Publication: Rapid rise and decay in petition signing

Our journal article entitled, “Rapid rise and decay in petition signing” has been published in EPJ Data Science.

Contemporary collective action, much of which involves social media and other Internet-based platforms, leaves a digital imprint which may be harvested to better understand the dynamics of mobilization. Petition signing is an example of collective action which has gained in popularity with rising use of social media and provides such data for the whole population of petition signatories for a given platform. This paper tracks the growth curves of all 20,000 petitions to the UK government petitions website (http://epetitions.direct.gov.uk) and 1,800 petitions to the US White House site (https://petitions.whitehouse.gov), analyzing the rate of growth and outreach mechanism. Previous research has suggested the importance of the first day to the ultimate success of a petition, but has not examined early growth within that day, made possible here through hourly resolution in the data. The analysis shows that the vast majority of petitions do not achieve any measure of success; over 99 percent fail to get the 10,000 signatures required for an official response and only 0.1 percent attain the 100,000 required for a parliamentary debate (0.7 percent in the US). We analyze the data through a multiplicative process model framework to explain the heterogeneous growth of signatures at the population level. We define and measure an average outreach factor for petitions and show that it decays very fast (reducing to 0.1% after 10 hours in the UK and 30 hours in the US). After a day or two, a petition’s fate is virtually set. The findings challenge conventional analyses of collective action from economics and political science, where the production function has been assumed to follow an S-shaped curve.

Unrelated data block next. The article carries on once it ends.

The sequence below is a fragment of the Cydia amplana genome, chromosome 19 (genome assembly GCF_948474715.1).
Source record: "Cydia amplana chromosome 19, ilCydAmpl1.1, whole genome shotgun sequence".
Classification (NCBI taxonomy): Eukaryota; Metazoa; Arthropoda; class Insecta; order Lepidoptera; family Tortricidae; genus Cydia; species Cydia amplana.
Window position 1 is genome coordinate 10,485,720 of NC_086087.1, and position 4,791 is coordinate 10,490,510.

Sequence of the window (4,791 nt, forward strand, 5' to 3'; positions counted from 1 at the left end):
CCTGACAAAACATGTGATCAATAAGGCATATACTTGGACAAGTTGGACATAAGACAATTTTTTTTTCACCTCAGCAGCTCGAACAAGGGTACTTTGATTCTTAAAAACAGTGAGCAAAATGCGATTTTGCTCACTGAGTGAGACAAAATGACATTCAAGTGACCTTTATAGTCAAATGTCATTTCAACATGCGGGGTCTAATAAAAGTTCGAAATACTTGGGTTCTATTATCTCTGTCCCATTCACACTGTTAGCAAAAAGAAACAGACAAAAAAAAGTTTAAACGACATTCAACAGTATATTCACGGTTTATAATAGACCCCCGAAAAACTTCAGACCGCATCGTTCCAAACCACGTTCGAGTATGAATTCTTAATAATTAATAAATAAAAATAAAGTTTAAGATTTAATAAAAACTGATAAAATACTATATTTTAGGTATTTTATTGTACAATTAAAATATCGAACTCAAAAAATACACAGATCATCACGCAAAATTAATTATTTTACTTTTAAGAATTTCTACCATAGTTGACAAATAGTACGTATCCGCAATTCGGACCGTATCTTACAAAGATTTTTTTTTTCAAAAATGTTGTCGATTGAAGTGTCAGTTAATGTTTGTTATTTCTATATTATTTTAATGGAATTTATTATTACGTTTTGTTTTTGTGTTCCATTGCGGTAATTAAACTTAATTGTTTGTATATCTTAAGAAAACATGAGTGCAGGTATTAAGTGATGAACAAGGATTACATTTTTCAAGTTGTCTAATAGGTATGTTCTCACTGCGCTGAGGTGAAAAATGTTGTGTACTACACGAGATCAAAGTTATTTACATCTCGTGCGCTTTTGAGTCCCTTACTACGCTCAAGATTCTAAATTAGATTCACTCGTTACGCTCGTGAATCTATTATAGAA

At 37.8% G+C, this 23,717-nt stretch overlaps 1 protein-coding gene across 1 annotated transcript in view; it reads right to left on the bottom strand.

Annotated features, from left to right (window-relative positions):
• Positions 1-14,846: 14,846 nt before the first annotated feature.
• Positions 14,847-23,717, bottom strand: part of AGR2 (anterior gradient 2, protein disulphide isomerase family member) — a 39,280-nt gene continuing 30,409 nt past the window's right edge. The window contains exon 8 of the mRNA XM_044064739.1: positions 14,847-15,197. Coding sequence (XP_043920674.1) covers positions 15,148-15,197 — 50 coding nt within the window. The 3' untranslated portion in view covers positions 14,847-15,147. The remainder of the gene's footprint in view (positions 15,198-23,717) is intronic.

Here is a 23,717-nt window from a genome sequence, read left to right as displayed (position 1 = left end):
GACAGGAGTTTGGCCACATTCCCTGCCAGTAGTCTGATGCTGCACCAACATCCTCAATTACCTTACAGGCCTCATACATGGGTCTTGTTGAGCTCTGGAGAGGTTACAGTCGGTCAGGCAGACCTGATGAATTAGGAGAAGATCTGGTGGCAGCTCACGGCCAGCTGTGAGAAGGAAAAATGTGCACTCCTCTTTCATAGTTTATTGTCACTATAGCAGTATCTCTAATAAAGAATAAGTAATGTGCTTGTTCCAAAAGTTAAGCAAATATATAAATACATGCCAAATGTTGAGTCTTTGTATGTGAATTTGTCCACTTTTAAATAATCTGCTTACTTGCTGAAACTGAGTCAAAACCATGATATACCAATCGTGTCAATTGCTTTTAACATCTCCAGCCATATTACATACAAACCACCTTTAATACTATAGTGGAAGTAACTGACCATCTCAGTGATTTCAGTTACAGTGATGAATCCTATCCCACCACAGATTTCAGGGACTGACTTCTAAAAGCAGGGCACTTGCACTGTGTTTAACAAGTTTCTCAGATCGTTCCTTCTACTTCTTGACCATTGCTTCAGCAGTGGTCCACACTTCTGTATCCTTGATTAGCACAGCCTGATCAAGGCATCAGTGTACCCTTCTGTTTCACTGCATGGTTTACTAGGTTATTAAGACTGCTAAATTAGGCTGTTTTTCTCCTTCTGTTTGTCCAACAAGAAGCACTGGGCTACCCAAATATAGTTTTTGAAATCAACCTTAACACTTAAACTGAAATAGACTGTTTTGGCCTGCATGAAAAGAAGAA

The article is open-access and can be read freely on the publisher’s website: EPJ Data Science (2017) 6:20.

Publication: Leadership without Leaders?

Our journal article entitled Leadership without Leaders? Starters and Followers in Online Collective Action has been published in Political Studies.

The Internet has been ascribed a prominent role in collective action, particularly with widespread use of social media. But most mobilisations fail. We investigate the characteristics of those few mobilisations that succeed and hypothesise that the presence of ‘starters’ with low thresholds for joining will determine whether a mobilisation achieves success, as suggested by threshold models. We use experimental data from public good games to identify personality types associated with willingness to start in collective action. We find a significant association between both extraversion and internal locus of control, and willingness to start, while agreeableness is associated with a tendency to follow. Rounds without at least a minimum level of extraversion among the participants are unlikely to be funded, providing some support for the hypothesis.

A free, open-access preprint of the article is available on arXiv while the official version of the article is published in Political Studies, 63(2), June 2015.

Paper: Modeling the Rise in Internet-based Petitions

See a pre-print version of our paper entitled “Modeling the Rise in Internet-based Petitions” here.